Over the past decade Oklahoma's sustained $1.5 billion in damages from eight ice storms, five of which left some areas without power for weeks. In 2007, after back-to-back onslaughts in the three-county Panhandle, the state was ready to fight back.

To do this, Sid Sperry of the Oklahoma Association of Electric Cooperatives and Tulsa National Weather Service Meteorologist Steve Piltz designed the "Sperry-Piltz Ice Accumulation Index.", an algorithm that predicts an oncoming storm's severity three to four days in advance. By forecasting footprint and accumulation, the index enables sand and salt crews, utilities, and emergency preparedness teams to better mobilize resources.

The index consolidates historical information from previous ice storms in the state with data collected by the Oklahoma Mesonet, a network of 120 automated environmental monitoring stations that collects data 24/7 and transits information every five minutes. Each of the state's 77 counties has at least one Mesonet station.

Damage potential is gauged by accumulation, wind speed, and temperatures:

  • Level 1 - Some isolated or localized utility interruptions are possible, typically lasting only a few hours. Roads and bridges may become slick and hazardous.
  • Level 2 - Scattered utility interruptions, typically lasting 12 to 24 hours. Roads and travel conditions may be extremely hazardous due to ice accumulations.
  • Level 3 - Numerous utility interruptions with some damage to main feeder lines and equipment expected. Tree limb damage is excessive. Outages lasting one to five days.
  • Level 4 - Prolonged and widespread utility interruptions with extensive damage to main distribution feeder lines and some high-voltage transmission lines/structures. Outages lasting up to 10 days.
  • Level 5 - Catastrophic damage to entire exposed utility systems, including both distribution and transmission networks. Outages could last several weeks in some areas. Shelters needed.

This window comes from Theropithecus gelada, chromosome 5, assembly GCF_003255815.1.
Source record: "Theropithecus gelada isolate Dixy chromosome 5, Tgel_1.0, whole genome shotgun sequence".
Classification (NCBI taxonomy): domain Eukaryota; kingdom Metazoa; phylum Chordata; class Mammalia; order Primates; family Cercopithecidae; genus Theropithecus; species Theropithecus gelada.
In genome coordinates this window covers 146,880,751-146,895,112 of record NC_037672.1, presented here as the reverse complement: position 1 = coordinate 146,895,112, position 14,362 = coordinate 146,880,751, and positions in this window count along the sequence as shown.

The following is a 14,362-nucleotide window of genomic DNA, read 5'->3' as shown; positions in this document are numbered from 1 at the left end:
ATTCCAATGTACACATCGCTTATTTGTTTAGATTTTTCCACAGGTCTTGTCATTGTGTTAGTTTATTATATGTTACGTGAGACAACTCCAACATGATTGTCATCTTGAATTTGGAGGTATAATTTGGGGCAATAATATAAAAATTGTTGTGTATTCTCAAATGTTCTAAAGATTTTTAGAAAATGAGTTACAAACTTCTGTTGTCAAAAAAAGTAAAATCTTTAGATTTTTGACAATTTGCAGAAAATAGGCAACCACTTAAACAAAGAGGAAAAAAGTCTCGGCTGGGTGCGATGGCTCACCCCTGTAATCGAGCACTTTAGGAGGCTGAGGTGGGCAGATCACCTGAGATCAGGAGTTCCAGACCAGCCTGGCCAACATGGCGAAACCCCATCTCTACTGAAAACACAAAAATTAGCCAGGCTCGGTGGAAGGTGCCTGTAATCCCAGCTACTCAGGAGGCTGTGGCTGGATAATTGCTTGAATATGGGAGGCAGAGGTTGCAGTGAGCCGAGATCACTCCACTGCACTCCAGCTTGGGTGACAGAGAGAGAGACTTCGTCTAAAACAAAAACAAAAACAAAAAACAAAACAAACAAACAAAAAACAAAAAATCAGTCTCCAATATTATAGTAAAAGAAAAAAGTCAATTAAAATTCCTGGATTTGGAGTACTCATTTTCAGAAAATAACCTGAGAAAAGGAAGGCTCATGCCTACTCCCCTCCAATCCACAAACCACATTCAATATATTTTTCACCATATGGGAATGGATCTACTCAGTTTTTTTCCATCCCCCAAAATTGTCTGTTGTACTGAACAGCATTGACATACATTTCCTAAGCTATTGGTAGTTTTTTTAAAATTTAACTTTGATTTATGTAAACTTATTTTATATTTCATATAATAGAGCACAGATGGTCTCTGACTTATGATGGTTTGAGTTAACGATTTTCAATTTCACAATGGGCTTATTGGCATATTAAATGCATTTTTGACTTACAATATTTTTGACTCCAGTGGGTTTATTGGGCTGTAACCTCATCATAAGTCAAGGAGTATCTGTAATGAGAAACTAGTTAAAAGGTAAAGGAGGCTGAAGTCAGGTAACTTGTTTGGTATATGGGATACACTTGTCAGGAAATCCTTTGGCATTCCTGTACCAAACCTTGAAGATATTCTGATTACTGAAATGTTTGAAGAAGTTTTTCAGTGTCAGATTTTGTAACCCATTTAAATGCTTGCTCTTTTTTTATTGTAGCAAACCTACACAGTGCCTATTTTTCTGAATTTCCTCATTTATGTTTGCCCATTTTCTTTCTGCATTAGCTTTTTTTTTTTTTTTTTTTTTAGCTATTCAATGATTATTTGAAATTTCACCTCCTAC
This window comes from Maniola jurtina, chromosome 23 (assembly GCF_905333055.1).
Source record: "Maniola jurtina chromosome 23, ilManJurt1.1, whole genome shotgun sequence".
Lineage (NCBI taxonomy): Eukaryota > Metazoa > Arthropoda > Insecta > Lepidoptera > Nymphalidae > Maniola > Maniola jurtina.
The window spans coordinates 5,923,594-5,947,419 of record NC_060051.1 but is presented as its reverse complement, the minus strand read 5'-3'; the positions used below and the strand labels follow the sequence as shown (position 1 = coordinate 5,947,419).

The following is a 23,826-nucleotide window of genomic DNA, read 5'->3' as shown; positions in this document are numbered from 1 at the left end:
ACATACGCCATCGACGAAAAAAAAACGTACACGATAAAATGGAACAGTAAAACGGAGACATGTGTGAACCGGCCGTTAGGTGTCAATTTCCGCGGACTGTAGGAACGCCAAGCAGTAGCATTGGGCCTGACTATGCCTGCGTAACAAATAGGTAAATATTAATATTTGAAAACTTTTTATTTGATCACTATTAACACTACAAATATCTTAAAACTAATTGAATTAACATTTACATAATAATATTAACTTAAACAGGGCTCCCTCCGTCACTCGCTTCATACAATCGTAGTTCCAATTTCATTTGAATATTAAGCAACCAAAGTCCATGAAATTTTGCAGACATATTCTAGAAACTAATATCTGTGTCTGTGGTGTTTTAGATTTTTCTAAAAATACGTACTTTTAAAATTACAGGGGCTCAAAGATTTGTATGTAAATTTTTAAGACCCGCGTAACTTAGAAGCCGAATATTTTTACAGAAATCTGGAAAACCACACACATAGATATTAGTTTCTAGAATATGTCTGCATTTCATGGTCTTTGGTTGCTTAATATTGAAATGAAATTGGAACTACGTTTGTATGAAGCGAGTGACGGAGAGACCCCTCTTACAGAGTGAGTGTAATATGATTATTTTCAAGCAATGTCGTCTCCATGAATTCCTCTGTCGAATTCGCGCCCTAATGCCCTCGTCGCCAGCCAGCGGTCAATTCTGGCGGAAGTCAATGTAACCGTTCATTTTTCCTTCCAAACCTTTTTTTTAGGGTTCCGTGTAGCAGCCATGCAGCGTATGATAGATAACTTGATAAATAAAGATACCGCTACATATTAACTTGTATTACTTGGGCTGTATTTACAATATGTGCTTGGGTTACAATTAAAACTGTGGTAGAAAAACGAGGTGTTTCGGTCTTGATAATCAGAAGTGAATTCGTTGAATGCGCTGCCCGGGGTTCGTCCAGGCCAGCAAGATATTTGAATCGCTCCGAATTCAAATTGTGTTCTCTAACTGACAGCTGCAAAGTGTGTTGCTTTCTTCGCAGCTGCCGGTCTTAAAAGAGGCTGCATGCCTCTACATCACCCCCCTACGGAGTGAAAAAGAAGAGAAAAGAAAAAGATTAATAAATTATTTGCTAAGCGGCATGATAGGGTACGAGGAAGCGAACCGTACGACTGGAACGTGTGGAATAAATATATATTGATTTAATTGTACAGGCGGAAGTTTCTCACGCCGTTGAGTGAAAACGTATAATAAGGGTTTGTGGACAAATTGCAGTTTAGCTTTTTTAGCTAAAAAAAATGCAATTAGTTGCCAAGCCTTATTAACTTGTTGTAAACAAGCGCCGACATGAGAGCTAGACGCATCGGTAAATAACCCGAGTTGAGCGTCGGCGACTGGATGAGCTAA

• Level 1 or Level 5?

    By combining accumulation, wind speed, and temperatures, the index categorizes utility- and road-related conditions much like the Fujita scale categorizes potential damage from a tornado.

    For example, utility systems may be able to handle moderate accumulations, but lines, poles, and other structures are more likely to break when wind speeds increase. Therefore, 1 inch of ice may be a Level 2 or Level 3 ice event, but if winds exceed 25 mph, it becomes a Level 5 event.

    In a blog comment earlier this year, Sperry explained how the index came to be: "Steve and his team were eager to help, and within a matter of hours had an algorithm put together using the parameters that I gave them for radial ice accumulation, wind speeds and directions, and temperatures during an icing event."

    The index is rapidly growing in popularity among emergency managers and other disaster preparedness agencies.

    "We hope it proves to be a useful tool to the citizens of Oklahoma, and to all those who are impacted by ice storm disasters," says Sperry.

    American Public Works Association 2010 Congress
    "Using the Sperry-Piltz Ice Accumulation Index to Prepare for the Storm"
    Sidney Kyle Sperry
    Director of Public Relations, Communications, and Research
    Oklahoma Association of Electric Cooperatives, Oklahoma City
    Tues., Aug. 17, 2010
    8 ­- 8:50 a.m.